Accompanied by his wife of three weeks, Jackie Robinson was waiting in a Los Angeles airport to board a plane to Daytona Beach, Florida. He was going there to try out for the Montreal Royals, the minor league affiliate for the Los Angeles Dodgers. The date was February 28, 1946.
For the previous five years, Black men had fought and died for freedom in Europe and the Pacific. Now, returning home, they continued to fight and die. Florida, where the Robinsons were headed, was still the deep south, a region where the Ku Klux Klan rode at night and where more Black men had been lynched per capita than any other state in the Union. Just 16 days before the Robinsons’ flight, Isaac Woodard, a returning Black veteran, had been forcibly removed from the bus that was taking him home and beaten so badly by a sheriff that he was left permanently blind. North of Florida, in Tennessee, just three days before, a crowd of Black men had rioted in protest of racial discrimination. Dozens were arrested. Two were shot while under arrest.
Newspaper coverage of these events would have surely been on their minds as they boarded their plane.
When they landed in New Orleans, Rachel Robinson disembarked to use the restroom. The first restroom she saw was labeled “Whites Only.” The Robinsons were then prohibited from reboarding the plane, which took off without them. While awaiting another flight, they were denied entrance to the airport’s whites-only restaurant. Finally, they boarded a plane that was to take them to Daytona Beach, but when it stopped in Pensacola to refuel, the Robinsons were told to leave. Two white people took their place.
For the previous five years, Black men had fought and died for freedom in Europe and the Pacific. Now, returning home, they continued to fight and die.
Unwilling to wait for another plane, they boarded a Greyhound bus. At the first stop, the driver ordered the “boy” and his wife out of their seats and to join the rest of the negroes at the back of the bus.
Finally, Jackie Robinson arrived at Daytona Beach and began the desegregation of baseball, and by extension American society.
He was not alone. In India, Mahatma Gandhi was about to achieve independence from England for his native India, although the resulting religious and nationalistic turmoil would claim his life within the year. In South Africa, a young Nelson Mandela was studying law and organizing Black youths to protest apartheid, unaware that 20 years of prison lay ahead of him.
Help was coming.
Responding to, among other things, the Isaac Woodard beating, President Harry S. Truman established a federal Committee on Civil Rights. One of its first recommendations was a federal law to protect the voting rights of Southern Blacks and provide federal protection against lynching. Rosa Parks was still almost 10 years away, and the legislation was defeated. The Committee disbanded in 1947, but the winds of change were gathering.
On December 10, 1948, the United Nations adopted the Universal Declaration of Human Rights (UDHR). The UDHR is a milestone document which predates the 1957 formation of the United States Civil Rights Commission by almost a decade. The UDHR proclaims the inalienable rights that everyone is entitled to as a human being—regardless of race, color, religion, sex, language, political or other opinion, national or social origin, property, birth or other status. It is available in more than 500 languages, making it the most translated document in the world. The full text of the declaration can be found here.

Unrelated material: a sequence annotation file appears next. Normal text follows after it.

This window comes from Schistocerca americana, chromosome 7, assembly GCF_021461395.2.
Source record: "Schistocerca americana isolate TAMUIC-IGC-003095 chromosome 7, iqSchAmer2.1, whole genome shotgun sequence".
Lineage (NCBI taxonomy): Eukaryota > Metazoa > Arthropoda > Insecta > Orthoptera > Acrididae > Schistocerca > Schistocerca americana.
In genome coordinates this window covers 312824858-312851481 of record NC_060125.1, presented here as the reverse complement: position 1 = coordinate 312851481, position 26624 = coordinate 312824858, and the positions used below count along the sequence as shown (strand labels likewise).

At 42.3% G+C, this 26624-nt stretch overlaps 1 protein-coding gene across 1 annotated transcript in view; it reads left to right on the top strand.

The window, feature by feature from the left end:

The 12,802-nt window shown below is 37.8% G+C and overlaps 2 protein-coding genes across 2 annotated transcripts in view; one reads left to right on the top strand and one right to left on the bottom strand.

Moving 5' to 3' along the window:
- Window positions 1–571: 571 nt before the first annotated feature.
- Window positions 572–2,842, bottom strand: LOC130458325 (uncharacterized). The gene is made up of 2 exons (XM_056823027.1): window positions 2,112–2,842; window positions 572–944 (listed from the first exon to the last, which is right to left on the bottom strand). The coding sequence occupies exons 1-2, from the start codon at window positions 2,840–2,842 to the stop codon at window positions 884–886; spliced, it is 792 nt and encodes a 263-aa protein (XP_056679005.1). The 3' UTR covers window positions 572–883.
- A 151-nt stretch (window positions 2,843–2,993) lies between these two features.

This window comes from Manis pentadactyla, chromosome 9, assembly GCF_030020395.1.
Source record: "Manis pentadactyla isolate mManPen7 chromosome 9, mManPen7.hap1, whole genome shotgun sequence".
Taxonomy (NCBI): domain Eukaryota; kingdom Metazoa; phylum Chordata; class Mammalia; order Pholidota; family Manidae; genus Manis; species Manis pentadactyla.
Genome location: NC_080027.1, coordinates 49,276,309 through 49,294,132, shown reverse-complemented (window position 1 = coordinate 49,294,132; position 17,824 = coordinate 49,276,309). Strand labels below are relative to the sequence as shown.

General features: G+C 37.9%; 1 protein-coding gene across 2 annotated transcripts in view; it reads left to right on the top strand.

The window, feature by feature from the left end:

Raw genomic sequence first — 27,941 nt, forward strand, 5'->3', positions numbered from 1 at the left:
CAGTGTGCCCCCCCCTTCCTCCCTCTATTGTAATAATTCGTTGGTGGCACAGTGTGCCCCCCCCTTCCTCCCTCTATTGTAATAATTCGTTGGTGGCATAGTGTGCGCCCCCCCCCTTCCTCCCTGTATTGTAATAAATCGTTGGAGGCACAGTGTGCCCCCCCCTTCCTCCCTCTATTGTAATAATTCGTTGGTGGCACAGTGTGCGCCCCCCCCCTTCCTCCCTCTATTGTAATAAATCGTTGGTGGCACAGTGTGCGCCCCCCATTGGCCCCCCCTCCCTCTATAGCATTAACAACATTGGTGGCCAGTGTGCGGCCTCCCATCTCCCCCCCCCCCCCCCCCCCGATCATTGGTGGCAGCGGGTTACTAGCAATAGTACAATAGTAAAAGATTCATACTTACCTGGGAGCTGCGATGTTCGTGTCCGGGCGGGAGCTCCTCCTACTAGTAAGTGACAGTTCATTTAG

The UDHR proclaims the inalienable rights that everyone is entitled to as a human being.
In commemoration of the UDHR’s adoption, the United Nations has established December 10 annually as International Human Rights Day. In recognition of the day’s importance, it is also the day on which the Nobel Peace Prize is awarded.
Each year, the day carries a theme. This year, that theme is “Equality” as spelled out in Article 1 of the UDHR: “All human beings are born free and equal in dignity and rights.”
But freedom does not come by declaration alone. It has to be demanded, fought for, and won. Thanks to the many who fought and sacrificed, the United States, indeed the world, is a far different place today than it was when Jackie Robinson traveled to Daytona Beach back in 1946.
But there is still a long way to go.
When we celebrate Human Rights Day, we celebrate those who have fought, and we encourage and support those who continue to fight.
That fight can be as large as a lawsuit, as loud as a street protest, or as muted as simply saying “no.” I know. In my almost 50 years in Scientology, I’ve been involved in all of the above. My friends have their tales to tell, too. That’s what STAND is all about. We’re working to create a safe environment so that every Scientologist, whether in a crowd of thousands in Clearwater or in a small gathering in Idaho, can practice his or her religion in security and peace.
As Eleanor Roosevelt stated in 1951: “Where, after all, do universal human rights begin? In small places, close to home—so close and so small that they cannot be seen on any maps of the world. Yet they are the world of the individual person; the neighborhood he lives in; the school or college he attends; the factory, farm or office where he works. Such are the places where every man, woman, and child seeks equal justice, equal opportunity, equal dignity without discrimination. Unless these rights have meaning there, they have little meaning anywhere. Without concerted citizen action to uphold them close to home, we shall look in vain for progress in the larger world.”